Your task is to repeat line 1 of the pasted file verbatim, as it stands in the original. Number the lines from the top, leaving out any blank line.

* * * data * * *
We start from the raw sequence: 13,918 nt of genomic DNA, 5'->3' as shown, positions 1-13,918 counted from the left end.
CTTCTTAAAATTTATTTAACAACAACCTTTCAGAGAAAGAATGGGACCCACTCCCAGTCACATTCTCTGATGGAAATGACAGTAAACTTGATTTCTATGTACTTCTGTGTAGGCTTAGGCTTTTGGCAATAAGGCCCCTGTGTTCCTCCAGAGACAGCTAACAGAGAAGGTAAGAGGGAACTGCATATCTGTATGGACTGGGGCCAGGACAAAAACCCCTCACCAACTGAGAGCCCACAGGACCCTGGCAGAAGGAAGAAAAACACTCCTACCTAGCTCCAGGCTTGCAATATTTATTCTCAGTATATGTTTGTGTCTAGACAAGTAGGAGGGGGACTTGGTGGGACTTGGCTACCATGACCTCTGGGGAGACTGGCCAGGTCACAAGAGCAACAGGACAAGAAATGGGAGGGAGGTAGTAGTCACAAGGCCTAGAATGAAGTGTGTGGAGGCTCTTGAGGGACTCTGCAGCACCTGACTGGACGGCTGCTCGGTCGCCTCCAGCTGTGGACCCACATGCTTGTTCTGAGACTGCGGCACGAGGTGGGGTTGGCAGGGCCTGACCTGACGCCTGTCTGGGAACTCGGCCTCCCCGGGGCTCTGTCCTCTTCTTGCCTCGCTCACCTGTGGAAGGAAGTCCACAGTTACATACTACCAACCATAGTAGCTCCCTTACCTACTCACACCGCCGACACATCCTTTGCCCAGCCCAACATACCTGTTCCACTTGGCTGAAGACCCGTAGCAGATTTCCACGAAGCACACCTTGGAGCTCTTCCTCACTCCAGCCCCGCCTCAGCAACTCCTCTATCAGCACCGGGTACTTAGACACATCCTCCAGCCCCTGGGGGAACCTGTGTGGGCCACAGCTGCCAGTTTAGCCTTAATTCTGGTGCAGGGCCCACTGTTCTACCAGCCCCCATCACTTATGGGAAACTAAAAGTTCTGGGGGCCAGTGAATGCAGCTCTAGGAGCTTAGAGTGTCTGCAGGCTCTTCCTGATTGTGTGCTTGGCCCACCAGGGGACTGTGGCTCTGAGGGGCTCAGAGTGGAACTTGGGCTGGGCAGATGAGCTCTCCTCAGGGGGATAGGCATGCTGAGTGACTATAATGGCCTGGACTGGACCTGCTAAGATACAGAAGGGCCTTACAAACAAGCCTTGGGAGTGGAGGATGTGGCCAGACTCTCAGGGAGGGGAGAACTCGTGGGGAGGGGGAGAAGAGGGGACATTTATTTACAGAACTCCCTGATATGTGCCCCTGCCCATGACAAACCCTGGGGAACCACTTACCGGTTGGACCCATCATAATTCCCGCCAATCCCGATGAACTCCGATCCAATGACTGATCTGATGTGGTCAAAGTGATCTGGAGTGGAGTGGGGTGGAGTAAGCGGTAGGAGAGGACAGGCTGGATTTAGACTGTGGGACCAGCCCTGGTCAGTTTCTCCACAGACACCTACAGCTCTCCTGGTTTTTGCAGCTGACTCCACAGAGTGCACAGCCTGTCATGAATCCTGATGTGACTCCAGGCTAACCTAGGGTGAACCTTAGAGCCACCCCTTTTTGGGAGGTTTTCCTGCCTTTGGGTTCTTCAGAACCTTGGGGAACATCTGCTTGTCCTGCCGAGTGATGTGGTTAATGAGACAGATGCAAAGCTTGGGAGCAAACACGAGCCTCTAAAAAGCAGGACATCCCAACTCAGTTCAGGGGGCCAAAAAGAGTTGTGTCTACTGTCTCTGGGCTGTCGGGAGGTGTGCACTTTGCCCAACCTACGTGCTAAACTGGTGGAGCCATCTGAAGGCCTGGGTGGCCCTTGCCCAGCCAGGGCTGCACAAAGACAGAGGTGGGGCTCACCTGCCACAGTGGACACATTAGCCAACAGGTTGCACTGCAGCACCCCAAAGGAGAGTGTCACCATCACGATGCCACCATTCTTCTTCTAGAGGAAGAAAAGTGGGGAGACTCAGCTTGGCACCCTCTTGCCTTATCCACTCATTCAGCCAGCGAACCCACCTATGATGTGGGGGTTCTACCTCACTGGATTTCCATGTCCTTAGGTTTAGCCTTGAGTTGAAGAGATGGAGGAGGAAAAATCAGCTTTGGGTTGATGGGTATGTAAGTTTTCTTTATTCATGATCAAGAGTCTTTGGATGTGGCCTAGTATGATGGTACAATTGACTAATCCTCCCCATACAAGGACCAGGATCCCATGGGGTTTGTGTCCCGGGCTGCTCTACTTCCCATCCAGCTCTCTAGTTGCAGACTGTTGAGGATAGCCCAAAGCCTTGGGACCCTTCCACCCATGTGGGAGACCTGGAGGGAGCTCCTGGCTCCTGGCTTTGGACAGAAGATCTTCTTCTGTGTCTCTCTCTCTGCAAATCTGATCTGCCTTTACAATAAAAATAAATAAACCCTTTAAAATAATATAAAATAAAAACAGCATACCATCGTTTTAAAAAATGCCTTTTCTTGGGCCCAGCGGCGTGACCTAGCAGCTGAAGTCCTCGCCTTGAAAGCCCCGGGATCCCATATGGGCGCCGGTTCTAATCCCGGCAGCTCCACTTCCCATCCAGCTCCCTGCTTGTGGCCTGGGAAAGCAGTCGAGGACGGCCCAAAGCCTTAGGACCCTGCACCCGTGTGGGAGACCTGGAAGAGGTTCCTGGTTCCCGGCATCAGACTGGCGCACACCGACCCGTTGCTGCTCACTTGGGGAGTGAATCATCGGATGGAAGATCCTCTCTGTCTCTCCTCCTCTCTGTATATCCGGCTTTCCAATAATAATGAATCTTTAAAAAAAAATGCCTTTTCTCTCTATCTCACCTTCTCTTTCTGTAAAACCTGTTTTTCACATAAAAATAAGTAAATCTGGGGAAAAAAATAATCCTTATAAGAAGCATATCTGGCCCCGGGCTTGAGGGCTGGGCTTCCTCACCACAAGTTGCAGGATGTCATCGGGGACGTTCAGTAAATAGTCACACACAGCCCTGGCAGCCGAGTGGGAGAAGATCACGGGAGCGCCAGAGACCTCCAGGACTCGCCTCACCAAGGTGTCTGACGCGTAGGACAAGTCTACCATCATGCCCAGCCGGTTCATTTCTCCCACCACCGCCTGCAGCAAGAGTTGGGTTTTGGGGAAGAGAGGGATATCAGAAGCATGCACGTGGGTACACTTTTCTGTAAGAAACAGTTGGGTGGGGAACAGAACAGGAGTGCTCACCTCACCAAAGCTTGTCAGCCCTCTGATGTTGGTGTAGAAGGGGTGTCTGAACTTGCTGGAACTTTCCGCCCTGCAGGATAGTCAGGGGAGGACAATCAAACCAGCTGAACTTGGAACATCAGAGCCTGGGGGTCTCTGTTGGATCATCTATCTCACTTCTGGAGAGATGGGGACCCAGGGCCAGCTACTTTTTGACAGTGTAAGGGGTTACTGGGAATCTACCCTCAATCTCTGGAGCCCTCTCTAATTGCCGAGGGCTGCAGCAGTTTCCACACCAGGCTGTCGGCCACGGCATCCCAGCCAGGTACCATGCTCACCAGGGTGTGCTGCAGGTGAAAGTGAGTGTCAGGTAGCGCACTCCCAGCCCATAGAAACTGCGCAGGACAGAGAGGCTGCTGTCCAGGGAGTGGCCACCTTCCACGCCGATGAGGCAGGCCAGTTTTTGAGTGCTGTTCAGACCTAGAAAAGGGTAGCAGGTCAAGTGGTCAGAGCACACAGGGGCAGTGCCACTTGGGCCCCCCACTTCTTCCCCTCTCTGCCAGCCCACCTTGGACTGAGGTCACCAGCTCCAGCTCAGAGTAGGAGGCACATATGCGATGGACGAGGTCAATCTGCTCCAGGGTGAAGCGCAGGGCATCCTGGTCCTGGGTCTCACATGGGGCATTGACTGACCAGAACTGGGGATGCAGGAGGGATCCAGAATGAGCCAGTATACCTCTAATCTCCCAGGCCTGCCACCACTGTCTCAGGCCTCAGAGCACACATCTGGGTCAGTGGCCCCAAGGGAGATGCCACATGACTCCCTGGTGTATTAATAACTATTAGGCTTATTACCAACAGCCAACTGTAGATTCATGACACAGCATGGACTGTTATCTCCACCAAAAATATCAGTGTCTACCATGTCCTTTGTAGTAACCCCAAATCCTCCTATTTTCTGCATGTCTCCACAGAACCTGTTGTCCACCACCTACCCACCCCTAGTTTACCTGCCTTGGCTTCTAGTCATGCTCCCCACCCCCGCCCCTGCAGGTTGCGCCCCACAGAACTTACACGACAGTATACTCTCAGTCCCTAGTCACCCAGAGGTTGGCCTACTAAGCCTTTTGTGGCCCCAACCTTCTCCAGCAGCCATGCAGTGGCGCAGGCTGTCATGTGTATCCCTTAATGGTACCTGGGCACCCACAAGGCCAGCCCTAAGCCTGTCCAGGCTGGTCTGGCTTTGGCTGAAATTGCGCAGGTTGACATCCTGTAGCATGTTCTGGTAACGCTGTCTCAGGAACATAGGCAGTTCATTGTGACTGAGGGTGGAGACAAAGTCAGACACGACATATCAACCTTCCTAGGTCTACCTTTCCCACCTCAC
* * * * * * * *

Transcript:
We start from the raw sequence: 13,918 nt of genomic DNA, 5'->3' as shown, positions 1-13,918 counted from the left end.